Trunk disease and cover crops at the top of Queensland’s agenda
The latest advice on identifying and managing trunk disease in vineyards will launch Queensland’s 2013–14 GWRDC Regional Program.
Queensland Wine Industry Association (QWIA) president Jim Barnes said there was growing national attention and conversation happening around this issue, and it was time Queensland also considered the issue.
‘In early November, we plan to conduct a trunk disease vineyard survey as well as a practical workshop on the Granite Belt’, Mr Barnes said.
The survey and workshop will be jointly presented by South Australian Research and Development Institute’s plant and soil health research scientist Mark Sosnowski and National Wine and Grape Industry Centre (NWGIC) research associate Wayne Pitt later this year.
The workshop aims to provide growers with the most up-to-date information on trunk diseases and their management and to offer opportunities for growers to interact directly with researchers, and to discuss these issues and their experiences with each other.
Similar workshops are also planned in NSW, South Australia and Tasmania later in the year as part of the GWRDC Regional Program.
‘We can already see some visual evidence that there is trunk disease here in a few Queensland vineyards, but it’s critical growers get all the latest advice before they start making changes in their vineyards’, Mr Barnes said.
A three-year trial to determine the appropriate and most advantageous cover-crop species for the diverse Queensland wine regions will also begin as part of the 2013–14 Regional Program.
‘The QWIA is made up of several unique geographic zones. We have wine regions that are best described as high rain and coastal, another region that’s quite cool and dry’, he said.
‘It’s definitely not a simple matter of being able to adopt the new or accepted viticultural practices from established winegrowing regions, where a lot of this research work has already taken place. The varieties of cover-crop that work for them aren’t necessarily best practice for local conditions here.’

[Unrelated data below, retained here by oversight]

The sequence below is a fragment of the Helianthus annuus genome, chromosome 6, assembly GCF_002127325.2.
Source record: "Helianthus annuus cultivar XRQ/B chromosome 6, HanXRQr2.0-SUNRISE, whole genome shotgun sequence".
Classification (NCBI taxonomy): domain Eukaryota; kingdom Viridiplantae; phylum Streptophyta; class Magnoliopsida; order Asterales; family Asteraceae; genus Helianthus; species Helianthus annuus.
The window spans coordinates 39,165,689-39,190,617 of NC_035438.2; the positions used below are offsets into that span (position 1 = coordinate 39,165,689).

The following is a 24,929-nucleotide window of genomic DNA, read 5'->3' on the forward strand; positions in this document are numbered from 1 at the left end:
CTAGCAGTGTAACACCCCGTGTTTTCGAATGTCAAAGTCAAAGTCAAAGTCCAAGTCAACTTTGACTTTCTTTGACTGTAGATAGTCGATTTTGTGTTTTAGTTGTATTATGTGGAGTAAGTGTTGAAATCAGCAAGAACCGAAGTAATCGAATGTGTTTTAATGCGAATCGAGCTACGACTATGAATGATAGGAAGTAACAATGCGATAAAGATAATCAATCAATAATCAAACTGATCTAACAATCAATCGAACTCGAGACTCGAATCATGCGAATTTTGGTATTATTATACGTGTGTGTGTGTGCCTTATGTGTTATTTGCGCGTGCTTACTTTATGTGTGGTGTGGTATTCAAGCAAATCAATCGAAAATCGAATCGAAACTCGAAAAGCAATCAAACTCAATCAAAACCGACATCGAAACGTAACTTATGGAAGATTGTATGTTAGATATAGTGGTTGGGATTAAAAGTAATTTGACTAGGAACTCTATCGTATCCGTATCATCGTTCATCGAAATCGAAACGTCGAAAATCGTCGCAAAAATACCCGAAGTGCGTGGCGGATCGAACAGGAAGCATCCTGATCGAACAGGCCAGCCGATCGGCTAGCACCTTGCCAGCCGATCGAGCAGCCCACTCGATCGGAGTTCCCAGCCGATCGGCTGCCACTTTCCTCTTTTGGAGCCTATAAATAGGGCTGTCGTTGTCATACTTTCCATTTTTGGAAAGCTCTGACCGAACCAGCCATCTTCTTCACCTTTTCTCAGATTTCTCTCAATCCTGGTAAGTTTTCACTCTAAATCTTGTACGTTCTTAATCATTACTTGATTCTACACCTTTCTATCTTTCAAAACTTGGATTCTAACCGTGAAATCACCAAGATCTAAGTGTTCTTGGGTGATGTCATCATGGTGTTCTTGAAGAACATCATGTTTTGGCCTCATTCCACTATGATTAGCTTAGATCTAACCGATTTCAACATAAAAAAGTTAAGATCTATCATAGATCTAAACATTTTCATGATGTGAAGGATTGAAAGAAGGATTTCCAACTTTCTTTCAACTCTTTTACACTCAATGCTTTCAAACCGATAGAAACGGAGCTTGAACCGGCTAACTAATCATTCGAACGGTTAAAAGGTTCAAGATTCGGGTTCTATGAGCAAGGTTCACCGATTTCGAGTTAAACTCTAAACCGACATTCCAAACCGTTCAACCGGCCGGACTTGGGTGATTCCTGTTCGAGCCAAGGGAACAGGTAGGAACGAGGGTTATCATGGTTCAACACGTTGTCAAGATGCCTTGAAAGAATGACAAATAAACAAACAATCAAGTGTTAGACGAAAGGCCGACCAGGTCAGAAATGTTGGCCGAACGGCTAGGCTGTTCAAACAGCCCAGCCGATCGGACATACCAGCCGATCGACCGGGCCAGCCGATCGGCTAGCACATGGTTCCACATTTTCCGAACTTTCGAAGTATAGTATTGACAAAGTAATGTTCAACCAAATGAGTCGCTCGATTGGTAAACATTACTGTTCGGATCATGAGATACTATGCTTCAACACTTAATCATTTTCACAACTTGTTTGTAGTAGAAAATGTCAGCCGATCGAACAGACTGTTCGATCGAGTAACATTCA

The project follows on from a low-input viticulture presentation conducted recently in the Granite Belt by cover-crop expert Chris Penfold from the University of Adelaide.
‘The presentation by Chris was really well received but it highlighted the unique environmental challenges of this region, so we’re keen to continue looking into this topic and generate some specific Queensland-focussed findings’, Mr Barnes said.
The trial will be conducted in vineyard sites across three regions, with the assistance of the NWGIC and Chris to help plan and establish the trials. Native species such as Prostrate Ruby Saltbush, QLD Bluegrass and Wallaby Grass are possible inclusions in the trial.
A third workshop is yet to be finalised, but Jim said a follow-up to an excellent presentation from Dr Roberta Veale, senior lecturer and program director Master of Wine Business program at The University of Adelaide’s Business School, could be on the cards. Chris and Roberta formed part of a joint seminar held in June, this year.
‘We had some great feedback from Roberta’s presentation, on using your website to build virtual cellar doors – and if there’s more to learn from her work, I’m pretty sure members would be interested.’
Mr Barnes said QWIA’s membership was widespread and mostly considered small wine producers.
‘So seminars and field days offer our members the best form of access to catch up, hear what everyone’s doing here in their own vineyards and learn what’s happening in terms of innovation and extension work in the other states as well.’
‘It’s also a great opportunity to forge networks with external organisations and strengthen the ties between the regions within Queensland as well as regional and state industry bodies.’
IMAGE: (L to R) Cheryl and Brad Hutchings (Savina Lane Wines) Dr Roberta Veale (Uni of Adelaide) Kate Harvey (GWRDC) Angelo Puglisi (Ballandean Estate)
For more information contact Kate Harvey, GWRDC General Manager, firstname.lastname@example.org